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  43. The Problem of evil.Marilyn McCord Adams & Robert Merrihew Adams (eds.) - 1990 - New York: Oxford University Press.
    The problem of evil is one of the most discussed topics in the philosophy of religion. For some time, however, there has been a need for a collection of readings that adequately represents recent and ongoing writing on the topic. This volume fills that need, offering the most up-to-date collection of recent scholarship on the problem of evil. The distinguished contributors include J.L. Mackie, Nelson Pike, Roderick M. Chisholm, Terence Penelhum, Alvin Plantinga, William L. Rowe, Stephen J. Wykstra, John Hick, (...)
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  44. Divine Command Metaethics Modified Again.Robert Merrihew Adams - 1979 - Journal of Religious Ethics 7 (1):66 - 79.
    This essay presents a version of divine command metaethics inspired by recent work of Donnellan, Kripke, and Putnam on the relation between necessity and conceptual analysis. What we can discover a priori, by conceptual analysis, about the nature of ethical wrongness is that wrongness is the property of actions that best fills a certain role. What property that is cannot be discovered by conceptual analysis. But I suggest that theists should claim it is the property of being contrary to the (...)
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  45. God, Possibility, and Kant.Robert Merrihew Adams - 2000 - Faith and Philosophy 17 (4):425-440.
    In one of his precritical works, Kant defends, as “the only possible” way of demonstrating the existence of God, an argument from the nature of possibility. Whereas Leibniz had argued that possibilities must be thought by God in order to obtain the ontological standing that they need, Kant argued that at least the most fundamental possibilities must be exemplified in God. Here Kant’s argument is critically examined in comparison with its Leibnizian predecessor, and it is suggested that an argument combining (...)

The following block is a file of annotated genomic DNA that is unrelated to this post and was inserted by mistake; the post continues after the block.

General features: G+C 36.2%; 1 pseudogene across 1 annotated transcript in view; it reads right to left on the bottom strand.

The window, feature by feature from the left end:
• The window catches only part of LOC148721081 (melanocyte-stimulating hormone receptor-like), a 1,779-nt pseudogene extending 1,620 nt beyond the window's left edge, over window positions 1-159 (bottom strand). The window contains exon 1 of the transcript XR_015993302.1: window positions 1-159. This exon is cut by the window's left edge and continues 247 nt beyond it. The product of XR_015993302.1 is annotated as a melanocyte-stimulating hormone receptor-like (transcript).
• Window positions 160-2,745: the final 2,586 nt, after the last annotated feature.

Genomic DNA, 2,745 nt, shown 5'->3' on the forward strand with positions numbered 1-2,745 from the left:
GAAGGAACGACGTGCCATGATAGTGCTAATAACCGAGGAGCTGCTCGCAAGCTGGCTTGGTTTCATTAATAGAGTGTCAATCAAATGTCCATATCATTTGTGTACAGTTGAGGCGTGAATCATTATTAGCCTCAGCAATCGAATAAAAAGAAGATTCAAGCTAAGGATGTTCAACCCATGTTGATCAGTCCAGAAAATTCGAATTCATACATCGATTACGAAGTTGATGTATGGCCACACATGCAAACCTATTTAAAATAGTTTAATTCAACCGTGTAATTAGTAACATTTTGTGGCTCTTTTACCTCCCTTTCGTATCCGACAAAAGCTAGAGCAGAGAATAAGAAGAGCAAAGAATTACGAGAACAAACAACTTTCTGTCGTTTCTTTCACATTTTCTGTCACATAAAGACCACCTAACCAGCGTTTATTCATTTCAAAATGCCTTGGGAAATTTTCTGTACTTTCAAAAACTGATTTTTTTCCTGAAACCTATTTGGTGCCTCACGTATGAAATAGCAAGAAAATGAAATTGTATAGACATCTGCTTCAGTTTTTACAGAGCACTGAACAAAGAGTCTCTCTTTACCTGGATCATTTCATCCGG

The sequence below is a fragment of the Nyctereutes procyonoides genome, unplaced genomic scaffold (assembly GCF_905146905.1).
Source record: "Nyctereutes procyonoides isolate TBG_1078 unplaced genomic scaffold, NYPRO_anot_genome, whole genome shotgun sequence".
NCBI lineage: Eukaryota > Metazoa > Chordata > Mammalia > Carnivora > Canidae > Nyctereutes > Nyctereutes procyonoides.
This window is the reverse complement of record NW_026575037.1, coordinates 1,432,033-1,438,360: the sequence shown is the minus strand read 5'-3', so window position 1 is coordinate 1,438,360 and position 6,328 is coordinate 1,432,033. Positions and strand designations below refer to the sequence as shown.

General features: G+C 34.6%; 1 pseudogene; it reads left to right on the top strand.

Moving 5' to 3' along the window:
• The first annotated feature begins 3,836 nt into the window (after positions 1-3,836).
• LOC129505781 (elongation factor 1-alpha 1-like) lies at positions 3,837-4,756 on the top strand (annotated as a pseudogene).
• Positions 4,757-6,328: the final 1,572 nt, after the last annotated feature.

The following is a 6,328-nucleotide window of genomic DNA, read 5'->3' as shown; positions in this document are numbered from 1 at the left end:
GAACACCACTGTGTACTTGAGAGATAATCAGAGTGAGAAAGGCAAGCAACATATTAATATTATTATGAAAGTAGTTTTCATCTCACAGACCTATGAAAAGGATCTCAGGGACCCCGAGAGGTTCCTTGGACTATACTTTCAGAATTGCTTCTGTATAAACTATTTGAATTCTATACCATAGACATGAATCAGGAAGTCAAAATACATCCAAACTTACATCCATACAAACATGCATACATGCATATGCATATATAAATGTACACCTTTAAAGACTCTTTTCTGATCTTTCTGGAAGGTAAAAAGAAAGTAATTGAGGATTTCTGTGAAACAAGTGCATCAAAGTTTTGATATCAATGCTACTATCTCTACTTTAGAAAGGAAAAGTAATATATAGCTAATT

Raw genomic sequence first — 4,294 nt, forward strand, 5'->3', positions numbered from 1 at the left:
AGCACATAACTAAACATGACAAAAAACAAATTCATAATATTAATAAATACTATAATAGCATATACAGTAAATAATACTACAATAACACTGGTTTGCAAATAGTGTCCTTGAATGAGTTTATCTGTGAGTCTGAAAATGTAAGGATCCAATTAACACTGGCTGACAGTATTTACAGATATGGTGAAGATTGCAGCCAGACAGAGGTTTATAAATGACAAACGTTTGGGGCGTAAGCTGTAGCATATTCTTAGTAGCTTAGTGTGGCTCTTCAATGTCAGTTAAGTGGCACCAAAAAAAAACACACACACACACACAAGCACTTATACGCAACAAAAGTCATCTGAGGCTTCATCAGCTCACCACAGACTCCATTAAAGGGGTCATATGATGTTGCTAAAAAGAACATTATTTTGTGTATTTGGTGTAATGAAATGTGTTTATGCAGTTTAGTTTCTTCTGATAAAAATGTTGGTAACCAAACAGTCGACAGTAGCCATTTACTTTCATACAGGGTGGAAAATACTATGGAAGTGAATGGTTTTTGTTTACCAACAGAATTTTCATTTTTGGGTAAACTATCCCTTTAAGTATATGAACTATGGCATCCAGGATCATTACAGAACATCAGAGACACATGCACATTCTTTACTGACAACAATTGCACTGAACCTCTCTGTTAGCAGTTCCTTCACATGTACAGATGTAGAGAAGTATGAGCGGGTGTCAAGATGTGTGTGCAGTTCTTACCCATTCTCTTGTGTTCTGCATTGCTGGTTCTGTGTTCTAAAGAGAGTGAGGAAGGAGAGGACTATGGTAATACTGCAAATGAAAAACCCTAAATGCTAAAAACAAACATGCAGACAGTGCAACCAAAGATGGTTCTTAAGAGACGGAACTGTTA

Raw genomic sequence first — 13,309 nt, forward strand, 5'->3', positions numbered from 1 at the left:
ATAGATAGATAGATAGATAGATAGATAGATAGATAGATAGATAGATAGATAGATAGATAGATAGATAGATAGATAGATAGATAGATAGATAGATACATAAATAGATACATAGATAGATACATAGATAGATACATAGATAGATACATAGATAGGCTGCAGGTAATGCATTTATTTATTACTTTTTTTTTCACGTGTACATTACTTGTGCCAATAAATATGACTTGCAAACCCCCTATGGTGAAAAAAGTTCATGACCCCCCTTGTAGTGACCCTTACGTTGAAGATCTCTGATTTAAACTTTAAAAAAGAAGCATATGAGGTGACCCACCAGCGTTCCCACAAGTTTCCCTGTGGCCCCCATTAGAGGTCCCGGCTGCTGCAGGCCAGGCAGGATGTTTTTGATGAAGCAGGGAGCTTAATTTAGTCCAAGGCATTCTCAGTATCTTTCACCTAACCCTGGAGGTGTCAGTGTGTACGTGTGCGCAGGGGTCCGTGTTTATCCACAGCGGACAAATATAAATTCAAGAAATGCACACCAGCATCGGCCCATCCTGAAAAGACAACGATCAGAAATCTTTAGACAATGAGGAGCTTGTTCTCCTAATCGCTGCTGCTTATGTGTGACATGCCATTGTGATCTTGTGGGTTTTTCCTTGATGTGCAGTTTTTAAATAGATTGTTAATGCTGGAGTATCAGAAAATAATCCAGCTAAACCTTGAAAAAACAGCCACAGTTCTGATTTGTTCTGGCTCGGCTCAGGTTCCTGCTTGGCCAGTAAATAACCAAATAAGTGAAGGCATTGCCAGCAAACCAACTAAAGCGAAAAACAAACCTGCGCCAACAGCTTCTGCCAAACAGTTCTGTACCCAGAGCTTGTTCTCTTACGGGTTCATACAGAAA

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  46. An anti-molinist argument.Robert Merrihew Adams - 1991 - Philosophical Perspectives 5:343-353.
  47. The logical structure of Anselm's arguments.Robert Merrihew Adams - 1971 - Philosophical Review 80 (1):28-54.
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    Leibniz: Determinist, Theist, Idealist.Robert Merrihew Adams - 1994 - New York, US: Oxford University Press USA.
    This book presents an in-depth interpretation of three important parts of Leibniz's metaphysics: the metaphysical part of Leibniz's philosophy of logic, his essentially theological treatment of the central issues of ontology, and his theory of substance.
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  49.  41
    Moral Faith.Robert Merrihew Adams - 1995 - Journal of Philosophy 92 (2):75-95.
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  50. Motive Utilitarianism.Robert M. Adams - 1998 - In James Rachels (ed.), Ethical Theory 2: Theories About How We Should Live. Oxford University Press UK.